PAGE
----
Why Board Refreshment is Critical to Success

board refreshment and diversity

As boards today face issues related to growth, globalization, and technological change, board refreshment is becoming more and more critical. The model of board-member-for-life — the proverbial pale, male, and stale — is likely to miss the boat as far as possessing the skill set and familiarity needed to address emerging crises and changes in investor and customer profiles. In fact, any board that defaults to the status quo and does not plan for the future is not holding its own; it is actually falling behind.

In a February 2016 article in Agenda, I address how board refreshment is crucial not only for a company’s effectiveness and survival in a changing world, but for protecting it from encroachment by activist investors and other outsiders. The skills that any board should comprise in order to be able to position the company for growth include: 

  • IT strategy
  • Cyber-security understanding
  • Financial expertise and independence
  • Understanding of business and customers
  • Demographic understanding
  • Social media insight
  • Geopolitical expertise
  • Open-mindedness
  • Self-awareness 

(Agenda, February 2016)

Some skills that are critical in cultivating new board members are those on the forefront of new technologies. It’s essential to not simply catalogue the tech know-how a board needs, however. These skills need to be paired with an ability to contextualize how they can move the company forward strategically and compete in current market environments.

A key starting point is board self-awareness. Are the directors as a group addressing current and future needs of the company? Are they responsible stewards, able to communicate effectively with the technical officers and the CFO? Are they aware of their responsibility for ensuring compliance with reporting and regulatory agencies?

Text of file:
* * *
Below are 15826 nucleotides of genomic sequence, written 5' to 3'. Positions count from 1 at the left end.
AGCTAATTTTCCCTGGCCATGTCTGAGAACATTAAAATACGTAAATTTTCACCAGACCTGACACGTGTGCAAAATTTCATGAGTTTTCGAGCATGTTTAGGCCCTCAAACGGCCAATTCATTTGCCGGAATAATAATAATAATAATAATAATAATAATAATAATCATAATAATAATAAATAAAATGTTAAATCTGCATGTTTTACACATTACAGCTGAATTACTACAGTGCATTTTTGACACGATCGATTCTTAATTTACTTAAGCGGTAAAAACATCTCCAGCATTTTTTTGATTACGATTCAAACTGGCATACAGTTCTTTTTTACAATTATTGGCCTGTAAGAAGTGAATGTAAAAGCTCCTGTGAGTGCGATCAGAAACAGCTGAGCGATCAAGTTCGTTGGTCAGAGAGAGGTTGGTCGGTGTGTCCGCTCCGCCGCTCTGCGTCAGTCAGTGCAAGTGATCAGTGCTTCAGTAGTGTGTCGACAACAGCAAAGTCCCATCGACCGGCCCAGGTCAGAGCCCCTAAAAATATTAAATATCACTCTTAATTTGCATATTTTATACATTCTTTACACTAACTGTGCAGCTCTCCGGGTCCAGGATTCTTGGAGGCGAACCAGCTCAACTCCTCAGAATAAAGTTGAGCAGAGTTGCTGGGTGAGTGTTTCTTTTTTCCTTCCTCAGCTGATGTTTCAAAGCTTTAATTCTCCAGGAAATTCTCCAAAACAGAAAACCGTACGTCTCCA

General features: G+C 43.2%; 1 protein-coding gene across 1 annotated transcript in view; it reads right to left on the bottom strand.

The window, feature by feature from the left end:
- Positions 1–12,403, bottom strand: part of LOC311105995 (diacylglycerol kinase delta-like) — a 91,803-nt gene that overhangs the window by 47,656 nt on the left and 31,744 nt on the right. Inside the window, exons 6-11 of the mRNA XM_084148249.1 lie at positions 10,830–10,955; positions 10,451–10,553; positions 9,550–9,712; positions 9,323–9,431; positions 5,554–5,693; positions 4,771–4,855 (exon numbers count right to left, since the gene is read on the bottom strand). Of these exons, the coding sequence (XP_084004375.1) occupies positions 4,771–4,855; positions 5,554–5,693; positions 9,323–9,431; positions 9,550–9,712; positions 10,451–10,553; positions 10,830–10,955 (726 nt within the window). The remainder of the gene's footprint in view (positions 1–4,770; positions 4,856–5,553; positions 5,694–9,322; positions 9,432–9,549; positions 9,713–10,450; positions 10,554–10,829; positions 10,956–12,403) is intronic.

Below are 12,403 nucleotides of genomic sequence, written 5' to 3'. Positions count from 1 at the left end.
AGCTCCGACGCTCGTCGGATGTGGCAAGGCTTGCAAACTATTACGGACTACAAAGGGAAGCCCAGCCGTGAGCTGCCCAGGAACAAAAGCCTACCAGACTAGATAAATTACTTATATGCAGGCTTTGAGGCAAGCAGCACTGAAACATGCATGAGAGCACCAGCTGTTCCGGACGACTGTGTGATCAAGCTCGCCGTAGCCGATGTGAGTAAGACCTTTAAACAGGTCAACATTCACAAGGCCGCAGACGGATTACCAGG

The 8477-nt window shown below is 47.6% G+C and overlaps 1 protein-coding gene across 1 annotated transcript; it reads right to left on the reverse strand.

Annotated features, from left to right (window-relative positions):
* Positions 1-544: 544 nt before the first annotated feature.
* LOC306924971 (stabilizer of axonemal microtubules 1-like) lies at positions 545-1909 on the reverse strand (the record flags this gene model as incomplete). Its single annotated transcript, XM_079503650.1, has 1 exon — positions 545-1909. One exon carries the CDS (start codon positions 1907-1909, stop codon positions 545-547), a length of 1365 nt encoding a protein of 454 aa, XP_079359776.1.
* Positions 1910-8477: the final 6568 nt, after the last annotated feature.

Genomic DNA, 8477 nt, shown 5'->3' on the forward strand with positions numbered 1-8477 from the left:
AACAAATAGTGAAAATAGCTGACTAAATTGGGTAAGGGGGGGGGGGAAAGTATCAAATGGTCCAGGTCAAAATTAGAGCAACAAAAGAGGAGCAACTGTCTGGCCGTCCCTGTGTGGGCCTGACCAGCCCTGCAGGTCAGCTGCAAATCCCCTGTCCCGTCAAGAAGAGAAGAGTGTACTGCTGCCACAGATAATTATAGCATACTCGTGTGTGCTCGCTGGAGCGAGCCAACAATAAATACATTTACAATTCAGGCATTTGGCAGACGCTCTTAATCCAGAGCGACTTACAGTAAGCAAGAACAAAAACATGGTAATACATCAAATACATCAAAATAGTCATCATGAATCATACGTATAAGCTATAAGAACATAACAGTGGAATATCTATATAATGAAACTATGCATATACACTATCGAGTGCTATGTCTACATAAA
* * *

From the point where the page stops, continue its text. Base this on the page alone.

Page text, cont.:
If not, it may be time to make room for fresh perspectives, especially ones that reflect a more technologically adept and more diverse demographic. Millennials are comfortable with the rapid pace of change in technology and social constructs, both of which impact a company’s customer base. They also embody a new approach to entrepreneurship, often melding social media and cyber-savvy with social consciousness and a greater openness to diversity.

Diversity embraces race, ethnicity, age, and gender, but it is not an end in itself. Rather, its value lies in how it brings fresh perspectives to the table that probably would not arise from a more homogeneous group. 

Board Refreshment Checklist

Below is a checklist for the board assessment process to help directors ensure that refreshment is addressed on a regular basis.

  • Conduct an annual board peer assessment that incorporates a skills matrix as a tool to evaluate each board member’s contributions and to expose skill and diversity gaps on the board as a whole;
  • Reinforce that the purpose behind the assessment is to identify areas that need improvement, create dynamic dialogue, and lead to action items for the board as a whole;
  • Watch industry trends to get a sense of what skills will be needed in the future;
  • Involve the CEO and top managers in the process;
  • Determine what is needed in terms of board education.

In 2000, few people could imagine the 2008 financial crisis, the explosion of 3-D printing, or the rise of cyber-security issues that corporations face today. Similarly, today’s board of directors cannot know what its company will face in the future.

By including ongoing board refreshment and a regular review of the board’s skills matrix, however, it can include individuals with up-to-date skills and industry insights who can ensure that the board — and the company — are on the path of continual improvement. 

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